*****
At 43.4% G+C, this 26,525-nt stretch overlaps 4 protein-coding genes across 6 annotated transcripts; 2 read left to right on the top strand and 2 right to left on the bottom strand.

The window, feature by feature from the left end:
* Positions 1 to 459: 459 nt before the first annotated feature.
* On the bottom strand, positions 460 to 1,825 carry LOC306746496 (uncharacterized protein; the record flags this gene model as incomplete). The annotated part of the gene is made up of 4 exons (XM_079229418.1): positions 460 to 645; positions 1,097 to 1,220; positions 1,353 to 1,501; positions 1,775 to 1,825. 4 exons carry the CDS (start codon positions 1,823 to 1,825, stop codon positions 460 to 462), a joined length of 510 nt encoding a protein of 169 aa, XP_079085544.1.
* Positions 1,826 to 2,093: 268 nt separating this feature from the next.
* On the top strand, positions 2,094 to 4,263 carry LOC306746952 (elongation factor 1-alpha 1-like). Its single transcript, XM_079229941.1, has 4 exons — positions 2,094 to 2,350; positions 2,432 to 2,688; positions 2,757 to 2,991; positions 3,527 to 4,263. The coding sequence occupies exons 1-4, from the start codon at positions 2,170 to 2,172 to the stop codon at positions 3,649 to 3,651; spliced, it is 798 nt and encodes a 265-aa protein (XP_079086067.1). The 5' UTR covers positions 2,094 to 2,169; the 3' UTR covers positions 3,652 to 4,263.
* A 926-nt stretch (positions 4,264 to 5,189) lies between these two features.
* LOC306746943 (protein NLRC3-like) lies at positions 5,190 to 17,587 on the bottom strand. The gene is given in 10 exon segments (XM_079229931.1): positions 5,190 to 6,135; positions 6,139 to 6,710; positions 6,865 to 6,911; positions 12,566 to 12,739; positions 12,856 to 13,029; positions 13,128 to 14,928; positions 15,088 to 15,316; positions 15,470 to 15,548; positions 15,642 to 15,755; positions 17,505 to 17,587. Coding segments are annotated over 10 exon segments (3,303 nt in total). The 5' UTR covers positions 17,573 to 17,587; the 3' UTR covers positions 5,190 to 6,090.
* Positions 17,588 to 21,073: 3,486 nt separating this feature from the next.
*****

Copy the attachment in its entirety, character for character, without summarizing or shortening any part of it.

At 43.4% G+C, this 26,525-nt stretch overlaps 4 protein-coding genes across 6 annotated transcripts; 2 read left to right on the top strand and 2 right to left on the bottom strand.

The window, feature by feature from the left end:
* Positions 1 to 459: 459 nt before the first annotated feature.
* On the bottom strand, positions 460 to 1,825 carry LOC306746496 (uncharacterized protein; the record flags this gene model as incomplete). The annotated part of the gene is made up of 4 exons (XM_079229418.1): positions 460 to 645; positions 1,097 to 1,220; positions 1,353 to 1,501; positions 1,775 to 1,825. 4 exons carry the CDS (start codon positions 1,823 to 1,825, stop codon positions 460 to 462), a joined length of 510 nt encoding a protein of 169 aa, XP_079085544.1.
* Positions 1,826 to 2,093: 268 nt separating this feature from the next.
* On the top strand, positions 2,094 to 4,263 carry LOC306746952 (elongation factor 1-alpha 1-like). Its single transcript, XM_079229941.1, has 4 exons — positions 2,094 to 2,350; positions 2,432 to 2,688; positions 2,757 to 2,991; positions 3,527 to 4,263. The coding sequence occupies exons 1-4, from the start codon at positions 2,170 to 2,172 to the stop codon at positions 3,649 to 3,651; spliced, it is 798 nt and encodes a 265-aa protein (XP_079086067.1). The 5' UTR covers positions 2,094 to 2,169; the 3' UTR covers positions 3,652 to 4,263.
* A 926-nt stretch (positions 4,264 to 5,189) lies between these two features.
* LOC306746943 (protein NLRC3-like) lies at positions 5,190 to 17,587 on the bottom strand. The gene is given in 10 exon segments (XM_079229931.1): positions 5,190 to 6,135; positions 6,139 to 6,710; positions 6,865 to 6,911; positions 12,566 to 12,739; positions 12,856 to 13,029; positions 13,128 to 14,928; positions 15,088 to 15,316; positions 15,470 to 15,548; positions 15,642 to 15,755; positions 17,505 to 17,587. Coding segments are annotated over 10 exon segments (3,303 nt in total). The 5' UTR covers positions 17,573 to 17,587; the 3' UTR covers positions 5,190 to 6,090.
* Positions 17,588 to 21,073: 3,486 nt separating this feature from the next.